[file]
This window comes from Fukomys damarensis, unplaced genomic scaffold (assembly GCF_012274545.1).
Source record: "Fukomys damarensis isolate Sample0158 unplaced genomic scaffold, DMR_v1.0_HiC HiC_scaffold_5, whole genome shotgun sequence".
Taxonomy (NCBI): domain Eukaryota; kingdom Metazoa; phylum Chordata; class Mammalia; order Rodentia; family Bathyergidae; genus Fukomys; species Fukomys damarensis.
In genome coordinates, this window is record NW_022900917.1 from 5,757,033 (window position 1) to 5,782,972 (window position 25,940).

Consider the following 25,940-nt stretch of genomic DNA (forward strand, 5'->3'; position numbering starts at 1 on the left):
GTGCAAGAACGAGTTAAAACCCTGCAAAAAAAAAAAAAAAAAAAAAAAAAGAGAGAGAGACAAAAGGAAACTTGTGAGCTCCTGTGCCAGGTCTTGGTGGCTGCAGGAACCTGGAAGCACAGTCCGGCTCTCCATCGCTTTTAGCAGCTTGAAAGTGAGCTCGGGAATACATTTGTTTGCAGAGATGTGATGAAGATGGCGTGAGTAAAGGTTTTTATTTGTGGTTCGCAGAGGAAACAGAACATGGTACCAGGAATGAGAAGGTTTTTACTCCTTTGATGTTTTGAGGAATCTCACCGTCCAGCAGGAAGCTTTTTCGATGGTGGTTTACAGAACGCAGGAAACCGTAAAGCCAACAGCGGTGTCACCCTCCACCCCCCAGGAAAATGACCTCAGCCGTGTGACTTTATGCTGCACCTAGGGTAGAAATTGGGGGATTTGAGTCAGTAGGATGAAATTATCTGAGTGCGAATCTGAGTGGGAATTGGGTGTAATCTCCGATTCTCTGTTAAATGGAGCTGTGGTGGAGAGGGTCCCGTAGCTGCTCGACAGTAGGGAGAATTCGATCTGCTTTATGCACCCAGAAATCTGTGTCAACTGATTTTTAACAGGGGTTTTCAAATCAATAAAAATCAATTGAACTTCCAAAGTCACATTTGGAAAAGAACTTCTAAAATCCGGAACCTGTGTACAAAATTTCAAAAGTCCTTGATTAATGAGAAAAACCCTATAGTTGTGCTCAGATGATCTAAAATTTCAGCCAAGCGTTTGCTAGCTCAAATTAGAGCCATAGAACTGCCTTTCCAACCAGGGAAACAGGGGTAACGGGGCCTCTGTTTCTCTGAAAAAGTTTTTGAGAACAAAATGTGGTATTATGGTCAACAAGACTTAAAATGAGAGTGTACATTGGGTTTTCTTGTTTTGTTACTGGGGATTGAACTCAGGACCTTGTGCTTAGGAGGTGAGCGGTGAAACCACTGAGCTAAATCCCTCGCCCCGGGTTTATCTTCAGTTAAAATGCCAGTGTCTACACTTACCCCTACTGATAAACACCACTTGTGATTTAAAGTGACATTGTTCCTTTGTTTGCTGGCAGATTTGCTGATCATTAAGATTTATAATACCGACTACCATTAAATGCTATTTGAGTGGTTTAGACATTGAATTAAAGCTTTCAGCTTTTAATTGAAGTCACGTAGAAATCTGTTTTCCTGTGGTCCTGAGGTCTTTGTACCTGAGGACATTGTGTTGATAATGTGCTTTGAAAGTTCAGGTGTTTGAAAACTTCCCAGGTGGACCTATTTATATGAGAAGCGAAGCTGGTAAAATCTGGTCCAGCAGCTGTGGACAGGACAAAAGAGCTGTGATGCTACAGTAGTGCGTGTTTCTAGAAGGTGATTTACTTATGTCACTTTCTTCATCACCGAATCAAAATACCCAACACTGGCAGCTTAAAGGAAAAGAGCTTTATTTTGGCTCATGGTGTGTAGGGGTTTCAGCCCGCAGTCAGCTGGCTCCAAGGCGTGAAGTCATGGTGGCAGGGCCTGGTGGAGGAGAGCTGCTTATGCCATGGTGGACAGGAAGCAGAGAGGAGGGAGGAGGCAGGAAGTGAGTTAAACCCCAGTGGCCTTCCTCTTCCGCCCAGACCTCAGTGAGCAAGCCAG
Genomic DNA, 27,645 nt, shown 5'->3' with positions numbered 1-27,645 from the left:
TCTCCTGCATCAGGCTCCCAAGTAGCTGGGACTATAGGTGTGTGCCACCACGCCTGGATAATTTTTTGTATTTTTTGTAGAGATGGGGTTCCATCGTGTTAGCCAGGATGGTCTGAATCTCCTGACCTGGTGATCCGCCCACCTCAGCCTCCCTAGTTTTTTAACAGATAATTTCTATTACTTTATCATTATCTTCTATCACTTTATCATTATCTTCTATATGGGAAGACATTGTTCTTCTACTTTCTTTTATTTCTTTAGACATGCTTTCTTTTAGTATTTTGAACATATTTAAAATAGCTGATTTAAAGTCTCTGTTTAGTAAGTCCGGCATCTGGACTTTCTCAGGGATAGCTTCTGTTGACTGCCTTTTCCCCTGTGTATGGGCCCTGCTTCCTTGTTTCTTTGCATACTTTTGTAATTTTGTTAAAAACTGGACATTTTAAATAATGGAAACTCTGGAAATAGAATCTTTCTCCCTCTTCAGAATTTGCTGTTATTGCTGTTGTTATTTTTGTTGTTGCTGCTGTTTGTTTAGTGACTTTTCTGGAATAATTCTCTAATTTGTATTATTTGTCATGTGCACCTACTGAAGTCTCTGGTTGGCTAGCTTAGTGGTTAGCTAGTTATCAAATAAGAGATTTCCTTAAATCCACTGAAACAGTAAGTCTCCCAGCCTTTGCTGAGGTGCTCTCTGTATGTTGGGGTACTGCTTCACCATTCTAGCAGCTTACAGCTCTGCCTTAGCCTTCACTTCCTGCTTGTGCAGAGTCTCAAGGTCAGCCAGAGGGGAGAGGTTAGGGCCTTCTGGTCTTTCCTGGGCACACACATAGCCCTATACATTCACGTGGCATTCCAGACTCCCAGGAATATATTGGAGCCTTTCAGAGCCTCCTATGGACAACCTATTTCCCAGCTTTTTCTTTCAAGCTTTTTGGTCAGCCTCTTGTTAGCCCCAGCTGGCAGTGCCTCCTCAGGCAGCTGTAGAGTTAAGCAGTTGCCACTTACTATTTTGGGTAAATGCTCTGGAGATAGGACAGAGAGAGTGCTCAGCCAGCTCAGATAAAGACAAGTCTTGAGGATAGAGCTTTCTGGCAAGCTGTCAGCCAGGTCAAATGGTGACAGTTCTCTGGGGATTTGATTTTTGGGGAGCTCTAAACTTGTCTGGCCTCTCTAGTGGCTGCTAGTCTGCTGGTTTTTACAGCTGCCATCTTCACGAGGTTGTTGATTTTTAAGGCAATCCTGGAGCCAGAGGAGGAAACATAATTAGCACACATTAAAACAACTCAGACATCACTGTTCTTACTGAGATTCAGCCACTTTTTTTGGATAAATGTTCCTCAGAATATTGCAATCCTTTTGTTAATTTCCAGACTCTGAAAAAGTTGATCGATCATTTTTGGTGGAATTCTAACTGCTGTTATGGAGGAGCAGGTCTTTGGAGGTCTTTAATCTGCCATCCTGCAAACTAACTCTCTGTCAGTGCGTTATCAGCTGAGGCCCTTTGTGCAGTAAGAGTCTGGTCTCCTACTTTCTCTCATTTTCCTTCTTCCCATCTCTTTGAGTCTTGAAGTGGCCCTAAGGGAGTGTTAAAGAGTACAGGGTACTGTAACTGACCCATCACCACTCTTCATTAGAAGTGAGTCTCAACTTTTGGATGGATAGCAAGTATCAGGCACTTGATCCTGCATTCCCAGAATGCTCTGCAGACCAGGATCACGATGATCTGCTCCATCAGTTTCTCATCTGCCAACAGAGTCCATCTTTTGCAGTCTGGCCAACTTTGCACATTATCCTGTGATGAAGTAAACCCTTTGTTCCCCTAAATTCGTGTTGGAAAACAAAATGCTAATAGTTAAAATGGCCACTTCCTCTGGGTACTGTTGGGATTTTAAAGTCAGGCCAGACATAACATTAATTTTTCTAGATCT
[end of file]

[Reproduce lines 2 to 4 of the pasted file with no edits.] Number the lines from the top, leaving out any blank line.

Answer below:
Source record: "Fukomys damarensis isolate Sample0158 unplaced genomic scaffold, DMR_v1.0_HiC HiC_scaffold_5, whole genome shotgun sequence".
Taxonomy (NCBI): domain Eukaryota; kingdom Metazoa; phylum Chordata; class Mammalia; order Rodentia; family Bathyergidae; genus Fukomys; species Fukomys damarensis.
In genome coordinates, this window is record NW_022900917.1 from 5,757,033 (window position 1) to 5,782,972 (window position 25,940).